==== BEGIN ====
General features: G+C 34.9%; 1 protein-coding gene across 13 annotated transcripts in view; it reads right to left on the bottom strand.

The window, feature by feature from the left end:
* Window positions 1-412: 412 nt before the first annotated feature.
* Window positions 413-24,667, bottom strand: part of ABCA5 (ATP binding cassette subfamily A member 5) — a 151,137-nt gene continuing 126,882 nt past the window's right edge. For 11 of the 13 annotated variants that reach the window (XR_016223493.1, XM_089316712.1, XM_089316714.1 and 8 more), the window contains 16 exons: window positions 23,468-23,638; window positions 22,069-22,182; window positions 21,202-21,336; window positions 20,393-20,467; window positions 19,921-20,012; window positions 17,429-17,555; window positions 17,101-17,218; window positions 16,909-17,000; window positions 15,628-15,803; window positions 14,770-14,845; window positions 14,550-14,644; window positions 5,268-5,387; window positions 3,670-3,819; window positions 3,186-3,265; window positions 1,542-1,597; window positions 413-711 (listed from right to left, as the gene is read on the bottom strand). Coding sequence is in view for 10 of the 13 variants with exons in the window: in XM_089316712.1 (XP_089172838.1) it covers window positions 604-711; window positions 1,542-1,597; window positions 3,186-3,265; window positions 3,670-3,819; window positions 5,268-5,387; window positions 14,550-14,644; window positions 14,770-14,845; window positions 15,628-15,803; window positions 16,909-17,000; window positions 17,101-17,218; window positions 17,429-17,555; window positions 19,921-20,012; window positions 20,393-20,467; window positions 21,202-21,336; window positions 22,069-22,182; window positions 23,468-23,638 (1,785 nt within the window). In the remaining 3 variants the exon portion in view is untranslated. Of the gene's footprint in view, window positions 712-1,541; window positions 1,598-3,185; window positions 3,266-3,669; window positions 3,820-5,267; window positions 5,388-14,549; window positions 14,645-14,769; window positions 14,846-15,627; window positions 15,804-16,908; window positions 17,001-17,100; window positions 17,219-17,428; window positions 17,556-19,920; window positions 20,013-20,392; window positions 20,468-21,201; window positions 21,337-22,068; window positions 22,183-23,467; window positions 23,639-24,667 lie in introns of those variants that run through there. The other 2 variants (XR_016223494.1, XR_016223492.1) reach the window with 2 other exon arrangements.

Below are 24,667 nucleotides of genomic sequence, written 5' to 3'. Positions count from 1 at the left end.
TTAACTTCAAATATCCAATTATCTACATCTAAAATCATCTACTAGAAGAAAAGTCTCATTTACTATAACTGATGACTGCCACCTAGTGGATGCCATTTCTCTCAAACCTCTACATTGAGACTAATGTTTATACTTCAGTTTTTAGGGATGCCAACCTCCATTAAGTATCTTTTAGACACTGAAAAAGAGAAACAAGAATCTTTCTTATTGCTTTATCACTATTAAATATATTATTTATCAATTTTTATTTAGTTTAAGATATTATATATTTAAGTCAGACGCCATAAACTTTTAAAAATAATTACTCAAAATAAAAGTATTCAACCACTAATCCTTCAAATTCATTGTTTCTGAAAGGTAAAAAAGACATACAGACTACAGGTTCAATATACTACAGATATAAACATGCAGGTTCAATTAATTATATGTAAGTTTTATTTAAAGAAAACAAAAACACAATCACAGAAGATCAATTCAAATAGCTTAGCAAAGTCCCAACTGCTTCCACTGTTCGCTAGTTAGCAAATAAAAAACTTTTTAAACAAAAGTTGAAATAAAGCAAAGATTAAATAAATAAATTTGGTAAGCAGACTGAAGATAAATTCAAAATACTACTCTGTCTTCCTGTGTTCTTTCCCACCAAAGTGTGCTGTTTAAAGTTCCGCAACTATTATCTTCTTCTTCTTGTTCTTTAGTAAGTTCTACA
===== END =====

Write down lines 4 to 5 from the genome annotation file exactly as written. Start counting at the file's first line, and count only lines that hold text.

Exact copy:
* Window positions 413-24,667, bottom strand: part of ABCA5 (ATP binding cassette subfamily A member 5) — a 151,137-nt gene continuing 126,882 nt past the window's right edge. For 11 of the 13 annotated variants that reach the window (XR_016223493.1, XM_089316712.1, XM_089316714.1 and 8 more), the window contains 16 exons: window positions 23,468-23,638; window positions 22,069-22,182; window positions 21,202-21,336; window positions 20,393-20,467; window positions 19,921-20,012; window positions 17,429-17,555; window positions 17,101-17,218; window positions 16,909-17,000; window positions 15,628-15,803; window positions 14,770-14,845; window positions 14,550-14,644; window positions 5,268-5,387; window positions 3,670-3,819; window positions 3,186-3,265; window positions 1,542-1,597; window positions 413-711 (listed from right to left, as the gene is read on the bottom strand). Coding sequence is in view for 10 of the 13 variants with exons in the window: in XM_089316712.1 (XP_089172838.1) it covers window positions 604-711; window positions 1,542-1,597; window positions 3,186-3,265; window positions 3,670-3,819; window positions 5,268-5,387; window positions 14,550-14,644; window positions 14,770-14,845; window positions 15,628-15,803; window positions 16,909-17,000; window positions 17,101-17,218; window positions 17,429-17,555; window positions 19,921-20,012; window positions 20,393-20,467; window positions 21,202-21,336; window positions 22,069-22,182; window positions 23,468-23,638 (1,785 nt within the window). In the remaining 3 variants the exon portion in view is untranslated. Of the gene's footprint in view, window positions 712-1,541; window positions 1,598-3,185; window positions 3,266-3,669; window positions 3,820-5,267; window positions 5,388-14,549; window positions 14,645-14,769; window positions 14,846-15,627; window positions 15,804-16,908; window positions 17,001-17,100; window positions 17,219-17,428; window positions 17,556-19,920; window positions 20,013-20,392; window positions 20,468-21,201; window positions 21,337-22,068; window positions 22,183-23,467; window positions 23,639-24,667 lie in introns of those variants that run through there. The other 2 variants (XR_016223494.1, XR_016223492.1) reach the window with 2 other exon arrangements.

Below are 24,667 nucleotides of genomic sequence, written 5' to 3'. Positions count from 1 at the left end.